How to run better digital banking projects: Where do projects go wrong? (Part 1)

Why is it that organisations increasingly find the process of replacing existing digital banking engagement platforms as more of a chore to endure?
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There was a time when delivering the next version was seen as an exciting experience for everyone. Organisations couldn’t wait to get on with the show. The chance to be creative, stamp your own mark on the solution and then bask in the success of the delivery was all too irresistible. Now it seems like those days of glory are fading fast, and are being replaced with premonitions of anxiety and failure.

The whole industry is littered with cautionary tales of disaster when it comes to implementing new digital banking solutions. Why is it increasingly hard to make a success of these projects? To answer this, we first need to recognise the causes of such ill-fated initiatives.

Usually, these lie in the misconception that bigger is better, lessons from last time have been learned and now somehow, fortune will favour the bold.

The following statements highlight where organisations typically go wrong in the process:

“We need to involve everyone in the organisation and gather their input.”

While it is good to make sure that the whole organisation is behind the project, too much input creates the ‘too many cooks’ scenario. As a result, you get a bloated and mismatched set of requirements that shoot at the moon and are impossible to deliver.

“We must make this solution the best in the market.”

Having the ambition to create something to be proud of is always a great place to start. This generally goes wrong when you go for a complex solution and try to squeeze in all of the functionality offered by your competitors.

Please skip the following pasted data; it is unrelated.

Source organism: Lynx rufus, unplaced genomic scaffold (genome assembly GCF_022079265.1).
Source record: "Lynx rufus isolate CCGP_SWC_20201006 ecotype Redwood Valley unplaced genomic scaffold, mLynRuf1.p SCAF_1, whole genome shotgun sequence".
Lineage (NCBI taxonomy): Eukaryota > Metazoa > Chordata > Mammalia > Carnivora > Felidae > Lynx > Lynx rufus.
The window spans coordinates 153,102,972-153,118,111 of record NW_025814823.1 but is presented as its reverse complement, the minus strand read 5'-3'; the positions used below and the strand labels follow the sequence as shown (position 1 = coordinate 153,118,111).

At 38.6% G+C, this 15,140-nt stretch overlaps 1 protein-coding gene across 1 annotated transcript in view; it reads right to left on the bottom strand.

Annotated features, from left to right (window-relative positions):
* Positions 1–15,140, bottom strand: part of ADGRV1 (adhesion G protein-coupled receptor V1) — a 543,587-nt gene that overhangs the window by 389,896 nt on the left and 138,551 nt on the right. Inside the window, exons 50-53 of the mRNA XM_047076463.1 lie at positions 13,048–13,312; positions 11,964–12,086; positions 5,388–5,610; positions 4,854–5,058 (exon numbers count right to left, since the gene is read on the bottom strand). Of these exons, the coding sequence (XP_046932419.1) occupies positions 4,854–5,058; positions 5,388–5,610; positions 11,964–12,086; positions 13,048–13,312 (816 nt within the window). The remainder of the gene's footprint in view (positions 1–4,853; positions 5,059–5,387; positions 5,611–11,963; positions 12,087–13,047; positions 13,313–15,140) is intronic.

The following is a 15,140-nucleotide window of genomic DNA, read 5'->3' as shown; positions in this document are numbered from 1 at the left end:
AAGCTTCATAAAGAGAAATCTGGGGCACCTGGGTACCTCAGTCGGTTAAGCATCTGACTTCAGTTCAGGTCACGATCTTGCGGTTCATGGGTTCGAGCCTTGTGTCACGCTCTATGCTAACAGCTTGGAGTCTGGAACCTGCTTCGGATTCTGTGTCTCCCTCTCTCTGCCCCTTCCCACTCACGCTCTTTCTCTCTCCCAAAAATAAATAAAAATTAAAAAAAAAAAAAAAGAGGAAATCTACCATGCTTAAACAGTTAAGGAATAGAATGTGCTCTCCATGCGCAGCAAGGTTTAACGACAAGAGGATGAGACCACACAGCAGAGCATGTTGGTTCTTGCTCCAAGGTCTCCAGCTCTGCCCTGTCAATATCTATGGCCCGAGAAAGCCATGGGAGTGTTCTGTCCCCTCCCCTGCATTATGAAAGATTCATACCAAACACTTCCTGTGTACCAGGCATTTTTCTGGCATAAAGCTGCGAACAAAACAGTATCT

“We have to be leaders of innovation.”

‘Innovation’ is one of the most overused words of the 21st century. True innovation cannot simply be plucked out of the air at will. Trying to become a market leader by introducing technology for the sake of it, is neither what the business really needs nor what your customers actually want.

“We must cater to all of our customers’ needs.”

Thinking about serving your customers all of the time ends up creating a solution that is neither simple to use nor intuitive. Ironically, this is what all of your customers are expecting you to deliver.

With this in mind, is there any hope of returning to the days of high aspirations and successful projects? Can we unlearn the damaging approach to such projects that have too much scope, too much complexity and are designed by too many cooks?

If you are about to embark on your next digital banking programme or are still looking for ways to take your first steps with a finite budget and a small team, in part 2 of this blog, I’ll share with you a simple guide of how and where you should begin.



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